Ohayo Gozaimasu

hikeWe have a Japanese boy with us for a couple more days. It was a busy weekend anyway, but we’re trying to be that “fun” family and make sure our boy has a good time. It’s quite exhausting to be that fun. I looked it up, and this is our 5th Japanese boy. Our first was in 2009. Since then we have hosted 6 girls from China for two weeks(2 at a time), 3 Taiwanese girls for 2 1/2 weeks (also at the same time), one French girl for a month, 2 Brazilian boys for a month (we all remember that wonderful experience, don’t we?) and Larissa, our German daughter, for one school year.

One of my friends asked how we can host, isn’t it awkward? Yes, it is awkward. We mostly don’t explain a whole lot of things and just say, “Come, it’s time to go.” Yesterday we took Nozomu to church with us, and he had no idea where we were going, but when he saw that we were dressed up, he was a little worried that he was in a t-shirt. “That’s fine,” I said, trying to ease his worries. It was a very emotional sacrament meeting, as we got a new bishopric, and I felt the spirit there very strongly. But he was trying to stay awake. When it was over, we stood up and he said, “Finished?” I felt like a wretch as I said, “There’s another meeting, still. John will take you.” Poor boy. But he made it through 3 long hours of church, which must be pure torturous boring for him. Yes, it is awkward, and I always feel like I should be connecting more with these kids. I should be LOVING them more. I should be more of a good mother. But we got a little burned with those boys in January, so I think I still have my guard up a little bit. And it’s hard to not compare ourselves to others in the group when we see pictures of what the other host families are doing. One family took their boy flying over timp. Flying? Really? There’s always some family that takes the kids to Moab or St. George over the weekend and it always looks like they are having more fun than we are. Oh, well. We do our best.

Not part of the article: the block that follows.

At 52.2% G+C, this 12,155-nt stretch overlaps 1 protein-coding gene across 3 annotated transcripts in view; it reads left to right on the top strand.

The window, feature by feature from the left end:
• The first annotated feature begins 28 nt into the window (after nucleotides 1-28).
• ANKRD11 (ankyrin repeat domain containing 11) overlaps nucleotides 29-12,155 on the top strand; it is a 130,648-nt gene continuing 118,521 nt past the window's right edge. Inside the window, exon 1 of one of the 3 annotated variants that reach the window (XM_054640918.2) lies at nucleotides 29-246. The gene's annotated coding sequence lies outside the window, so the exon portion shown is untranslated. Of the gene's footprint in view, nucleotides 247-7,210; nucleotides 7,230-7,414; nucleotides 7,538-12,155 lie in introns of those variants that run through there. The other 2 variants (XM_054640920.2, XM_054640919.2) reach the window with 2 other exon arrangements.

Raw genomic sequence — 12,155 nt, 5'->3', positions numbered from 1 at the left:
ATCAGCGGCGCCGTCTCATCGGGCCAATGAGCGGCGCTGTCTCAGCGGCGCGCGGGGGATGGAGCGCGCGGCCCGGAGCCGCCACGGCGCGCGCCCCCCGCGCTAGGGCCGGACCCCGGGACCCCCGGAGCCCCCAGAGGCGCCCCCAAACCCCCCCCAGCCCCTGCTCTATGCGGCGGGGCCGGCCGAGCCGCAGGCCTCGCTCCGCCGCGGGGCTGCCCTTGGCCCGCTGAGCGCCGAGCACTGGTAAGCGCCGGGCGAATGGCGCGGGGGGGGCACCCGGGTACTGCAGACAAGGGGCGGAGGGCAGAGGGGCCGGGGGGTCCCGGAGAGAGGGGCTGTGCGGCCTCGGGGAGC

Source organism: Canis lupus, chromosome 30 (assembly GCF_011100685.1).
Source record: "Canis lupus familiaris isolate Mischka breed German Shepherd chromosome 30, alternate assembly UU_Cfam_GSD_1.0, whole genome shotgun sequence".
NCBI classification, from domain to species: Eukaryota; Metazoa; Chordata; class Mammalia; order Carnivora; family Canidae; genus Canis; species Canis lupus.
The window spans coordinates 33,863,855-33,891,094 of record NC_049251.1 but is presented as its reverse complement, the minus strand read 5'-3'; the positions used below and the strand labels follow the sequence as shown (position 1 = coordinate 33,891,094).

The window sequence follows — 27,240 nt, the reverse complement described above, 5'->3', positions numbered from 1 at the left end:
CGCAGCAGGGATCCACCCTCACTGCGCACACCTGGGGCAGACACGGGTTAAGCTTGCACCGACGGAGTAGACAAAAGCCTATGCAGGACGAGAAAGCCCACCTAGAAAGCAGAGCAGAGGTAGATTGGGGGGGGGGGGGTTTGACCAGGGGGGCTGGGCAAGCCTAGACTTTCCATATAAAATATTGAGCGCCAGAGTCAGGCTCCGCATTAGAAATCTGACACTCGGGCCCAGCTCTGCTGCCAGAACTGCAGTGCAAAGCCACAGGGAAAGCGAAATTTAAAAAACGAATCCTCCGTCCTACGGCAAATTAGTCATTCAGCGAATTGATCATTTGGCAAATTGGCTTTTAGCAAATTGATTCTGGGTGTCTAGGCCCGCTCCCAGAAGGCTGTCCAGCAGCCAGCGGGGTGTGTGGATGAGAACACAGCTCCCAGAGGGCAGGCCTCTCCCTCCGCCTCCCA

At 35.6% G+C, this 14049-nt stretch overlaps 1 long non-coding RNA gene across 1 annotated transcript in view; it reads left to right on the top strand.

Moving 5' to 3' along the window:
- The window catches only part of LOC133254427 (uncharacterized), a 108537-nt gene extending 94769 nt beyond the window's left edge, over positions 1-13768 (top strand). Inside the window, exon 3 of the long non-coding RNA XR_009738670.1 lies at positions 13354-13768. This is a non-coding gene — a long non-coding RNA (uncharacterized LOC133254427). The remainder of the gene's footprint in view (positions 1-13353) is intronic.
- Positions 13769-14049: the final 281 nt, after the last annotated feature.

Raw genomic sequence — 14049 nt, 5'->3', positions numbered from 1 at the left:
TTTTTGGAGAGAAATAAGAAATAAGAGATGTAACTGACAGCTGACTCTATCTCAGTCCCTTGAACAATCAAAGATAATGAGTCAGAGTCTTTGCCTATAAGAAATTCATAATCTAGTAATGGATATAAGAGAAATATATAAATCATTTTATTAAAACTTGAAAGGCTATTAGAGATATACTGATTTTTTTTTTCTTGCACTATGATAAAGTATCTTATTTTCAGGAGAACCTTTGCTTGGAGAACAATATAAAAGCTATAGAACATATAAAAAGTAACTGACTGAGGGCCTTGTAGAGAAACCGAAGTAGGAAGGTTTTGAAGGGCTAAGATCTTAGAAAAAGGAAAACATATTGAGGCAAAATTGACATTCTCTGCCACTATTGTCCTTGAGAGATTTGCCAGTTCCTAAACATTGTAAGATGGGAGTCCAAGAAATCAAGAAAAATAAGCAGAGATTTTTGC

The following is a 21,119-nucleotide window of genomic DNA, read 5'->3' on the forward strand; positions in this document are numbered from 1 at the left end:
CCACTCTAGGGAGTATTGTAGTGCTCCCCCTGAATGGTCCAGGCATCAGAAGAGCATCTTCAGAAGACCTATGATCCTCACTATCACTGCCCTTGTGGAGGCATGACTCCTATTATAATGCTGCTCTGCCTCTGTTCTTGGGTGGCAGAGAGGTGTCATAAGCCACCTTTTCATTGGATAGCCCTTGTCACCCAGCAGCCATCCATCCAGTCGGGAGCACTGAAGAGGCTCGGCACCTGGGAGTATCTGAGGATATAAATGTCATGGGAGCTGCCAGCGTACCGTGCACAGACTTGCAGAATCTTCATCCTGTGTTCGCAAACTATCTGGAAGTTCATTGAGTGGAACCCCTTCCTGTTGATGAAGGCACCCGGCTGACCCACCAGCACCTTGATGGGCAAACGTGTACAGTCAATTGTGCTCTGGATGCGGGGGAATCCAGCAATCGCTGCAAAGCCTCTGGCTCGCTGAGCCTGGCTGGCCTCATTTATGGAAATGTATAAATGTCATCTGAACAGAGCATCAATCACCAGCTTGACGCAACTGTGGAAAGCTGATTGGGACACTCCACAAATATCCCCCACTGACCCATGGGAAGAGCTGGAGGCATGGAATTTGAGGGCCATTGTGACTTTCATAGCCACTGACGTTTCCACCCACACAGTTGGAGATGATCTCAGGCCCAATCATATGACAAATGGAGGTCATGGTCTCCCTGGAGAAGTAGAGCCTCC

I’ve been a little worried about him not eating much. We went out to Mexican when he first got here, and it was too spicy for me, so I didn’t like it. He didn’t eat much of his, either. For breakfasts, he has had toast, a little yogurt and a banana. Even when we made pancakes and offered him some, he is sticking with the toast and banana. That reminds me, I’ve got to go the the store today and get some more yogurt and bananas. I don’t know what they are feeding them for lunches, but when he’s here, we got out some japanese ramen (left from a previous guest) and he liked that. When we had pizza, he took one slice. I don’t think they like cheese. Well, last night for dinner we finally had time to do dinner right. We had grilled chicken and rice, warm rolls, and cooked vegetables (I even cooked broccoli, which I hate). He ATE and ATE. I think he took 3 rolls, had a bunch of rice, and a LOT of chicken. I was surprised when there were no leftovers, since it was a whole package of chicken we had grilled up. Wow. Either he really liked the food, or he was just really hungry from not eating much the rest of the day, but I was glad he was finally eating. Now, what to cook for tonight?